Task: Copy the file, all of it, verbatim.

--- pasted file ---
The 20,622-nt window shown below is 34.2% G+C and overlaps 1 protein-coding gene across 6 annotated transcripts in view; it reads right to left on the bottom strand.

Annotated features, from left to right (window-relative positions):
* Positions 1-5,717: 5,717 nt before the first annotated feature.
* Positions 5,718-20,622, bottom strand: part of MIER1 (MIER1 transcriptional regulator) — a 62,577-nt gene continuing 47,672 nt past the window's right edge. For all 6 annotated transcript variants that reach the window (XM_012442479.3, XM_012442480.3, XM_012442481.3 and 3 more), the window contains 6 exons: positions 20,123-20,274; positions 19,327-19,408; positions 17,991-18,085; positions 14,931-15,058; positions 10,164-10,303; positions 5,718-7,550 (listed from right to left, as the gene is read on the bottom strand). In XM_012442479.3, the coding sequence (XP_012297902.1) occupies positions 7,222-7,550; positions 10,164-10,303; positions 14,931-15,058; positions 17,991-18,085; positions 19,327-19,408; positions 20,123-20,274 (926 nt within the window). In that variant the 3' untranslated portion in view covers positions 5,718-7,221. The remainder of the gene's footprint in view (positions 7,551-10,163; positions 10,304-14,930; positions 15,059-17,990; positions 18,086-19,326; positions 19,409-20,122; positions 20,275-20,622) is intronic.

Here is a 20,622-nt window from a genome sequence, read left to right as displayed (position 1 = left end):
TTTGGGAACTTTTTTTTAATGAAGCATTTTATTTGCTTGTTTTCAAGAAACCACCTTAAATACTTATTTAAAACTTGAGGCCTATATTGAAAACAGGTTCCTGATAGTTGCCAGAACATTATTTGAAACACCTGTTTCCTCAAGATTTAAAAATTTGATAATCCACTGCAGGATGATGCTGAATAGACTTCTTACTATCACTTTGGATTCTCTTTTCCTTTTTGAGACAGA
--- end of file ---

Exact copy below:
The 20,622-nt window shown below is 34.2% G+C and overlaps 1 protein-coding gene across 6 annotated transcripts in view; it reads right to left on the bottom strand.

Annotated features, from left to right (window-relative positions):
* Positions 1-5,717: 5,717 nt before the first annotated feature.
* Positions 5,718-20,622, bottom strand: part of MIER1 (MIER1 transcriptional regulator) — a 62,577-nt gene continuing 47,672 nt past the window's right edge. For all 6 annotated transcript variants that reach the window (XM_012442479.3, XM_012442480.3, XM_012442481.3 and 3 more), the window contains 6 exons: positions 20,123-20,274; positions 19,327-19,408; positions 17,991-18,085; positions 14,931-15,058; positions 10,164-10,303; positions 5,718-7,550 (listed from right to left, as the gene is read on the bottom strand). In XM_012442479.3, the coding sequence (XP_012297902.1) occupies positions 7,222-7,550; positions 10,164-10,303; positions 14,931-15,058; positions 17,991-18,085; positions 19,327-19,408; positions 20,123-20,274 (926 nt within the window). In that variant the 3' untranslated portion in view covers positions 5,718-7,221. The remainder of the gene's footprint in view (positions 7,551-10,163; positions 10,304-14,930; positions 15,059-17,990; positions 18,086-19,326; positions 19,409-20,122; positions 20,275-20,622) is intronic.

Here is a 20,622-nt window from a genome sequence, read left to right as displayed (position 1 = left end):
TTTGGGAACTTTTTTTTAATGAAGCATTTTATTTGCTTGTTTTCAAGAAACCACCTTAAATACTTATTTAAAACTTGAGGCCTATATTGAAAACAGGTTCCTGATAGTTGCCAGAACATTATTTGAAACACCTGTTTCCTCAAGATTTAAAAATTTGATAATCCACTGCAGGATGATGCTGAATAGACTTCTTACTATCACTTTGGATTCTCTTTTCCTTTTTGAGACAGA